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Bite Me Cairo: Reel Relationships

What if you are a foodie and your partner is not?


Foodist at work Nada Badawi
Foodist at work
Nada Badawi

There are conflicts inherent in any relationship, more when you are a foodie and your partner is not. She’s the love of your life; you talk about her incessantly; she’s the first thing you think about in the morning and the last thing as you drift off to sleep. It would be nice if your spouse cared about food too.

One way around this is to find a common interest. Like golf, or diving or—more in line with the foodie lifestyle—sitting around with a bowl of popcorn watching a movie. If you have this problem, maybe I can help. So, to the apple of my eye from the potato on your couch; my favourite food films.

Number one is The Big Night (1996). Two Italian brothers, a restaurant, 1950s New Jersey. I love Tony Shalhoub as the brilliant, temperamental chef. The place is going under and the brothers risk all on a blow out dinner for a local celebrity. Lots of romance and cooking. The pivotal scene is the big bash with friends, wine, music and over-the-top Italian food that most foodies have never seen before. Light some candles, get a blanket, order a pizza.

My second favourite food film is Ratatouille (2007). Okay, it’s animated (Pixar), and it’s about a rat in a kitchen, but if this doesn’t warm your partner’s heart there is nothing I can do for you. What’s not to like? It’s about wigged out chefs and power-hungry food critics and how French cuisine is stuck up its own derrière. The best line, “All this cooking and reading and TV-watching while we cook and read. It’s like you’re involving me in a crime.”

I also adore Like Water for Chocolate (1992). Based on the novel by Laura Esquivel, and set in northern Mexico in the early 1900s, this film tells the story of Tita De La Garza. Tied to her tyrannical mother and unable marry, Tita’s emotions flow directly into dishes and her guests cry or laugh or get all hot and bothered depending upon how Tita feels when she cooks. A bit of magical realism.

Fourth place goes to Eat Drink Man Woman (1994). Directed by Ang Lee (Sense and Sensibility, Crouching Tiger Hidden Dragon, Brokeback Mountain, Life of Pi), this Taiwanese film is focuses on Chef Chu, semi-retired master chef at the Taipei Grand Hotel, who struggles in vain to keep his three daughters close to him and each other by requiring their presence at his lavish Sunday lunches. (Egyptians will surely relate to this.) Foodies will relate in the first ten minutes when watching Chef Chu prepare a lavish meal that his ungrateful daughters barely touch. Priceless.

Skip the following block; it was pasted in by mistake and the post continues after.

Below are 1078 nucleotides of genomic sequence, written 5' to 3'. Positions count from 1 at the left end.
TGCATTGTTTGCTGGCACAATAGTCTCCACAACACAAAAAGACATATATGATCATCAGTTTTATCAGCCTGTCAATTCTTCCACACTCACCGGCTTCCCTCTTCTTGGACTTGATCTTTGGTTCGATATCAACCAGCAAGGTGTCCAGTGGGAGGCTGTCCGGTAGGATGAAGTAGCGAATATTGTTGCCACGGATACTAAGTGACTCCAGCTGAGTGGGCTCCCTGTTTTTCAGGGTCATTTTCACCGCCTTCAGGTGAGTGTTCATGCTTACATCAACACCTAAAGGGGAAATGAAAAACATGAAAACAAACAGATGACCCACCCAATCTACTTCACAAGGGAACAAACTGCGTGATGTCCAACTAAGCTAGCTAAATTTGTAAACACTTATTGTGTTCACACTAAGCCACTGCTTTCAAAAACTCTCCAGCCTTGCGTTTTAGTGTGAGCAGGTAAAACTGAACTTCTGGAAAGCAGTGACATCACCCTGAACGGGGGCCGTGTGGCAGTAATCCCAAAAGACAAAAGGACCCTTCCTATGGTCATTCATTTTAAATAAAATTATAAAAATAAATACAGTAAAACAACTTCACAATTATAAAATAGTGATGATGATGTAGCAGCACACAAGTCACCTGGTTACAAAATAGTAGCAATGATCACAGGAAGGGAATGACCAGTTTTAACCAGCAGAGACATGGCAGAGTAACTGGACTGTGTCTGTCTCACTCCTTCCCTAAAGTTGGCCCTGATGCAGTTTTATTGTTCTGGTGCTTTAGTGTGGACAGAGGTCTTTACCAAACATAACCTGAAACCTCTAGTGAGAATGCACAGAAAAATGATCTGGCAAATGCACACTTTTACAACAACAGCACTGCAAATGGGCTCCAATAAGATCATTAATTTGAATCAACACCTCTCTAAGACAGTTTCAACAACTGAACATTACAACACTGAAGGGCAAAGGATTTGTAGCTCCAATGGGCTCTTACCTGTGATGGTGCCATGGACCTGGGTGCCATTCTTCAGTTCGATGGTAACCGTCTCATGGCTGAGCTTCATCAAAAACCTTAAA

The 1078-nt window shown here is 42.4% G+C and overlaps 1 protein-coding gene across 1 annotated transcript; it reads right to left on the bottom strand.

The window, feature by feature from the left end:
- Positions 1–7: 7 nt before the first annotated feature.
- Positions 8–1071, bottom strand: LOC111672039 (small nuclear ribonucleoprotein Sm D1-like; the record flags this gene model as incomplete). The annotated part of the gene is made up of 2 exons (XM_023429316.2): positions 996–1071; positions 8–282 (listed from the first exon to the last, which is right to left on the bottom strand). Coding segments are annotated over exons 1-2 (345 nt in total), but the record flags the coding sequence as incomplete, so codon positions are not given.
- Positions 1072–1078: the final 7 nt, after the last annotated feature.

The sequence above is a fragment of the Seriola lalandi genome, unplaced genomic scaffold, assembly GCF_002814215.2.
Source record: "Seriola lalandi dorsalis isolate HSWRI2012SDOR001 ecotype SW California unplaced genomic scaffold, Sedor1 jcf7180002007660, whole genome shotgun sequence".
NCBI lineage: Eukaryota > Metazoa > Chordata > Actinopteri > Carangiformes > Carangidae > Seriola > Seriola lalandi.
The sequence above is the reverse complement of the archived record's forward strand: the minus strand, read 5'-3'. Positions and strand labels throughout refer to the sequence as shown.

And of course there is Chocolat (2000). Starring Juliette Binoche and Johnny Depp, and shot in Burgundy, this too is based on a novel, written by Joanne Harris. Sweet and sentimental, it explores the sensual temptations of chocolate versus the staunch morals of conservative French villagers. It won’t spoil the plot for you to tell you that chocolate wins.

Tied for sixth place on my list are two films that usually aren’t mentioned in best food films lists, Sideways (2004), the American version, and The Trip (2010), the British version. Both are about middle-aged men on road trips drinking wine, (in the first), and eating and writing about food, (in the second), and mostly hanging around and talking about their loves and disappointments. They are comedies with great dialogue. If your significant other is an action movie type of guy or gal, then save these for when they are away on a road trip.

Number eight goes to Julie and Julia (2009). It’s a true story about the first American celebrity chef, Julia Child, and food blogger Julie Powell, who tries to cook every recipe in Child’s cookbook, Mastering the Art of French Cooking, in a year. Meryl Streep nails the role of Julia Child. Absolutely charming.

There are some promising new films out that I have not yet seen because I live in Cairo. Jiro Dreams of Sushi (2011), a documentary about 85-year-old sushi master Jiro Ono trying to hand over his business to his son; Entre les Bras (2012), a documentary about French chef Michel Bras trying to hand over his restaurant to his son; and Comme un Chef (2012), a comedy about a veteran chef trying to keep from having his job handed over to a younger version of himself. Great stuff, but none will go down well with the non-foodie in your life.

If this list brings you closer to your non-foodie in some small way, then my work here is done. Take care. Enjoy. I’m off to watch Masterchef.

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